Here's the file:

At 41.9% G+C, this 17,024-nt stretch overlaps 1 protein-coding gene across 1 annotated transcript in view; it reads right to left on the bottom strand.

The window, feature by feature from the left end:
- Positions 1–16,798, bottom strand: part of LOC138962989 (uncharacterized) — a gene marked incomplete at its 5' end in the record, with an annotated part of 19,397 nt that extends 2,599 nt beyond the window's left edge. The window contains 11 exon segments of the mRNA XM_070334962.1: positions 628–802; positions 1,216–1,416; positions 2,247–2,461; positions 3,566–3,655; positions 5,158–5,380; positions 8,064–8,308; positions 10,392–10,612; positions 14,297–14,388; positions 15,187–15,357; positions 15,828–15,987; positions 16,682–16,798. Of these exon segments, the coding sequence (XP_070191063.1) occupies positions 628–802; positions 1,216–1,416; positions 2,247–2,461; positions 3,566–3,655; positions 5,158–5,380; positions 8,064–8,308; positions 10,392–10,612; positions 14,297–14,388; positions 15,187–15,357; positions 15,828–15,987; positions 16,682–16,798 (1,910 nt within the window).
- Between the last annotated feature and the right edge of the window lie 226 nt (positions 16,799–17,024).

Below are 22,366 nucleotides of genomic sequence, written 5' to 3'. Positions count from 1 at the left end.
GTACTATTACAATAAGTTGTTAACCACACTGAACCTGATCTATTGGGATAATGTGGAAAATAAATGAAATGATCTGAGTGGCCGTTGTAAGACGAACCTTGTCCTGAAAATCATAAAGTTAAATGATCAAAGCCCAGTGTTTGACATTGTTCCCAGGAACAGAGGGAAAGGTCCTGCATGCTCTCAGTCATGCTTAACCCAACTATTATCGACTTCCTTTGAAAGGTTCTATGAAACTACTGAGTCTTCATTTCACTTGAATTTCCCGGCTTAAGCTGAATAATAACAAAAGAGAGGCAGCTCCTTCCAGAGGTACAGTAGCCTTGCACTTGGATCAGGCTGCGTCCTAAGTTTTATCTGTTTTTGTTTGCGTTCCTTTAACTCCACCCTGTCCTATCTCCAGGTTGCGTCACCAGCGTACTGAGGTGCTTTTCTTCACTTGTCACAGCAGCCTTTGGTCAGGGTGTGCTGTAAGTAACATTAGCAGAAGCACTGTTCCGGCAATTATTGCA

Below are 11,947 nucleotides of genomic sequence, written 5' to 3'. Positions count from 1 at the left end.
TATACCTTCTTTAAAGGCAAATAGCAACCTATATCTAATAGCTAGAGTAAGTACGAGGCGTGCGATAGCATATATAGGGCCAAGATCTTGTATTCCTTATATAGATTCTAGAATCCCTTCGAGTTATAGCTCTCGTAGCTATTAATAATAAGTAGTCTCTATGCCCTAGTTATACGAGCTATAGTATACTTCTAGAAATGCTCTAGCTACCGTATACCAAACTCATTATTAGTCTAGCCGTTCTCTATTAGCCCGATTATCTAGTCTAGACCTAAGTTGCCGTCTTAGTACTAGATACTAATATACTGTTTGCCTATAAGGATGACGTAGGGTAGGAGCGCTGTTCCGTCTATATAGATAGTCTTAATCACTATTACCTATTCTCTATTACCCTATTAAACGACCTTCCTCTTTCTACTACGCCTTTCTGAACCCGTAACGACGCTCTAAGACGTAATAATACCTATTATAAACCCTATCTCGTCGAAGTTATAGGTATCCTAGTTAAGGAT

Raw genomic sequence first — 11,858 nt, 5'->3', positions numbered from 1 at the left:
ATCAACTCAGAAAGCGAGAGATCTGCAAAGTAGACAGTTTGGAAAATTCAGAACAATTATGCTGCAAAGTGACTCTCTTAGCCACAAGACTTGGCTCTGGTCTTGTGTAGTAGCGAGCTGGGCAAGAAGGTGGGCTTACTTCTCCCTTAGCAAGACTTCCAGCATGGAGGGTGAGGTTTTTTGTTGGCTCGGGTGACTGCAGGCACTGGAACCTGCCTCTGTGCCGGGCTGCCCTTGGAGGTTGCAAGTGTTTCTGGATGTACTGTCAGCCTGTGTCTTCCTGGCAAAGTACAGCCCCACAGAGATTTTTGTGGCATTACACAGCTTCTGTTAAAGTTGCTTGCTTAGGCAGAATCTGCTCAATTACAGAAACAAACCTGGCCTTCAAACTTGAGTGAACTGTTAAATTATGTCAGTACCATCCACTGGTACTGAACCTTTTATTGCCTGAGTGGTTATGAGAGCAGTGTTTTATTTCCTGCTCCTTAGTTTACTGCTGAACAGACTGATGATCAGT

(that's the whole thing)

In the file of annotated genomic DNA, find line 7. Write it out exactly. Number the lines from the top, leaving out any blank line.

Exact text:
Below are 11,947 nucleotides of genomic sequence, written 5' to 3'. Positions count from 1 at the left end.